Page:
remember Patrick Stewart's Enobarbus dying on stage of  a "heart
problem" - in Stewart's interpretation, he died of acute alcoholism.  It
made sense of an otherwise incredible event.)

L. Swilley

[3]-------------------------------------------------------------
From:           Larry Weiss <
 This e-mail address is being protected from spambots. You need JavaScript enabled to view it
 >
Date:           Saturday, 27 May 2000 14:16:21 -0400
Subject: 11.1097 Re: Senile Dementia
Comment:        Re: SHK 11.1097 Re: Senile Dementia

My post about the clinical features of Alzheimer's dementia was
intended, as most members figured out, to be mildly sarcastic.  I was
trying to make much the same point that was made by respondents who
pointed out, in one way or another, the slipperiness of clinical
diagnoses of literary characters.

On the other hand, I do not agree wholeheartedly with Peter Groves and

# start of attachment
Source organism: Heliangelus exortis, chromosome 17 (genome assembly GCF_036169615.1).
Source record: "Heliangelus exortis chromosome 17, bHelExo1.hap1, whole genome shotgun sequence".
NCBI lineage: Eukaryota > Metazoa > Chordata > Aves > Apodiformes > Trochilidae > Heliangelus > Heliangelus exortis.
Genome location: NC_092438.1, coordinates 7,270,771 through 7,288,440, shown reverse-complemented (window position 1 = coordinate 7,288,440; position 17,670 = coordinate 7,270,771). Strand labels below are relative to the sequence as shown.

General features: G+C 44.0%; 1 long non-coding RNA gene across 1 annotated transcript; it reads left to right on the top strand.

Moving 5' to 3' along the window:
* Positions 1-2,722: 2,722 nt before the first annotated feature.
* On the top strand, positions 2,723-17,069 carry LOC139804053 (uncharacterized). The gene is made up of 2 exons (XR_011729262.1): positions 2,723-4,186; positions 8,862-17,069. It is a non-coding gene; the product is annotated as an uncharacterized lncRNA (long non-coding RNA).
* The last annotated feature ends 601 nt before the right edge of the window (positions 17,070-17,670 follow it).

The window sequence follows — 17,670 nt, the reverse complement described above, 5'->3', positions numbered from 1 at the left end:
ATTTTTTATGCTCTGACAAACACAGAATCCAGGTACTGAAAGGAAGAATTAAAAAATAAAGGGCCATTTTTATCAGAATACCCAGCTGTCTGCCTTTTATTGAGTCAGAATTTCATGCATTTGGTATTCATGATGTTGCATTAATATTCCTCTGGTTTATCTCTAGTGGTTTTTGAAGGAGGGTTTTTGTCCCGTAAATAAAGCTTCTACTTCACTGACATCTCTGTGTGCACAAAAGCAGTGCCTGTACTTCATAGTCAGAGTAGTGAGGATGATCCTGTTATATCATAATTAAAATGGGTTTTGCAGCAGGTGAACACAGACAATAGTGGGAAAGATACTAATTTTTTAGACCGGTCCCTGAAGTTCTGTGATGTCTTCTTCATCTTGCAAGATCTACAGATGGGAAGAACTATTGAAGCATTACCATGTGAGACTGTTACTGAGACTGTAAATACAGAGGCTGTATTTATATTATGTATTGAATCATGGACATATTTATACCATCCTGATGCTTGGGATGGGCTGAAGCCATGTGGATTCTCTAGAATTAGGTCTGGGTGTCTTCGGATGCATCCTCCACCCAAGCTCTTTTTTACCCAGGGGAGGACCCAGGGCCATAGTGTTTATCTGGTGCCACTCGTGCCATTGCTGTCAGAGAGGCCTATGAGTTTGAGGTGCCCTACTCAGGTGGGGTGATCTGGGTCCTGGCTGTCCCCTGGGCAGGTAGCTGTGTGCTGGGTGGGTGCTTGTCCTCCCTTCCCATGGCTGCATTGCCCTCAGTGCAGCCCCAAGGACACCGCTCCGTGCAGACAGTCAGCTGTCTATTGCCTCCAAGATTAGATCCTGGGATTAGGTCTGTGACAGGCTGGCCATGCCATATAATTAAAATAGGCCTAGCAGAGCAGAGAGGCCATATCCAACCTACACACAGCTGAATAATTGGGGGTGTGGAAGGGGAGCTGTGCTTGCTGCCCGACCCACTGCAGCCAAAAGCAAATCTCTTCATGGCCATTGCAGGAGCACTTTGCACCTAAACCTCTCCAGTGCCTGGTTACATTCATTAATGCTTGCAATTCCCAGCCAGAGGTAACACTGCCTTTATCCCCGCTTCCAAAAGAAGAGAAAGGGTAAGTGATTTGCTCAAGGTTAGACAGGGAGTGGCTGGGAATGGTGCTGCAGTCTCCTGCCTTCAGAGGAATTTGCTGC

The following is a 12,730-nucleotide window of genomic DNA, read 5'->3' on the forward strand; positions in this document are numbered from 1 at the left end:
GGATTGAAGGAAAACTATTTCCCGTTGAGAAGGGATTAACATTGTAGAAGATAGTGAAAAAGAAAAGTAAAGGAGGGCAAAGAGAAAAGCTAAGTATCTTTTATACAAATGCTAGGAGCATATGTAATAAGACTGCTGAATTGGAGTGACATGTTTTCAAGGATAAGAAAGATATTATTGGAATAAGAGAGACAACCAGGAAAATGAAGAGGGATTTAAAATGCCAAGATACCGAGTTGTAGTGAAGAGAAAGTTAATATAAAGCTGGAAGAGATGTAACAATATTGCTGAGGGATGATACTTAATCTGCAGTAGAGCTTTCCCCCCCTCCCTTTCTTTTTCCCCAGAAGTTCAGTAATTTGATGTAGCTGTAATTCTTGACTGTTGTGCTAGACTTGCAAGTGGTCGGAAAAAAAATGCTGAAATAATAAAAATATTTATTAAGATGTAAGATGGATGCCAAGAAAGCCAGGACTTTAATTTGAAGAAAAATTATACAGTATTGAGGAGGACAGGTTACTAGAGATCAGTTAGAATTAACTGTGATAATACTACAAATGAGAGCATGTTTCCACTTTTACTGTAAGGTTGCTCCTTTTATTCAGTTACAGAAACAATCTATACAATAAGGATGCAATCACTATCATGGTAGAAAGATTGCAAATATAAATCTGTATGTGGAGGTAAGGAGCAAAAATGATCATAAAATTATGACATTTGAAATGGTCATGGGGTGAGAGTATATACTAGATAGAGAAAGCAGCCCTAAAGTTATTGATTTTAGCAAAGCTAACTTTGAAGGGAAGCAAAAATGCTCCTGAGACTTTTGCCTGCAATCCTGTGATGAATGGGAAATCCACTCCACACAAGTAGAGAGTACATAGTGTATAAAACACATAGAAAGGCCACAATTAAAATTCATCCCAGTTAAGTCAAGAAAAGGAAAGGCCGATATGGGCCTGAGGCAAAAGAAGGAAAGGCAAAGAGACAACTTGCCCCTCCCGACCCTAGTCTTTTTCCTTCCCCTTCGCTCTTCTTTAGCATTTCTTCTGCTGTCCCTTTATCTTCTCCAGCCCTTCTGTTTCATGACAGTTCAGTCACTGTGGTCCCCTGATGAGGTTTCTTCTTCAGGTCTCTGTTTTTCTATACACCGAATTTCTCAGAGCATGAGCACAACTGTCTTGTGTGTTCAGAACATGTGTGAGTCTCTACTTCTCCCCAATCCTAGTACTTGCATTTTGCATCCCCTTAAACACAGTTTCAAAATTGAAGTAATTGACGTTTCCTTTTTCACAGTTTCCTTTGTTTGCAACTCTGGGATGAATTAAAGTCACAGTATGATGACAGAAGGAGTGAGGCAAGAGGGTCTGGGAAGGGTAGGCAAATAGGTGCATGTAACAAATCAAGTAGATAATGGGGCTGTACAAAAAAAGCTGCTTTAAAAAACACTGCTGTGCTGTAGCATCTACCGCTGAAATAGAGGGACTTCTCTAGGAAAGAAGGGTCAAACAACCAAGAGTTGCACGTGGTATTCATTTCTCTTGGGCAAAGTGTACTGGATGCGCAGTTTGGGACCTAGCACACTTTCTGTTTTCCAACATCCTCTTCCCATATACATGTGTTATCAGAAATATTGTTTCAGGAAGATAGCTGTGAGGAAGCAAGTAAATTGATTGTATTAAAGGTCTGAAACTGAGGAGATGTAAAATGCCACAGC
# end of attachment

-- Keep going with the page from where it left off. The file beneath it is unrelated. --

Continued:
Hardy, who emphasize "performance-choice."  I suppose one could choose
to play Polonius as a virile young man (or even a virile young woman)
but that would wrench the text past the breaking point.  It seems to be
that WS intended -- sorry Terrence--  to show us an old politician who
has lost much of his skill to the ravages of time.  Of course, this is
not a clinical case study of Alzheimer's, but WS probably knew people
who developed signs of memory loss, aphasia, etc., in advanced years,
and it was not too difficult for him to show us a character who
exhibited those symptoms, just as other characters may be said to be
proud, ambitious, dim-witted, etc.

I believe that Polonius is to be understood as having formerly been a
brilliant and successful statesman, and perhaps a warrior.  (See my
observations on the significance of his name.)  He still shows a rote
ability to replicate and explain somewhat sophisticated political
techniques, as in the scene with Reynaldo, but his insight and judgment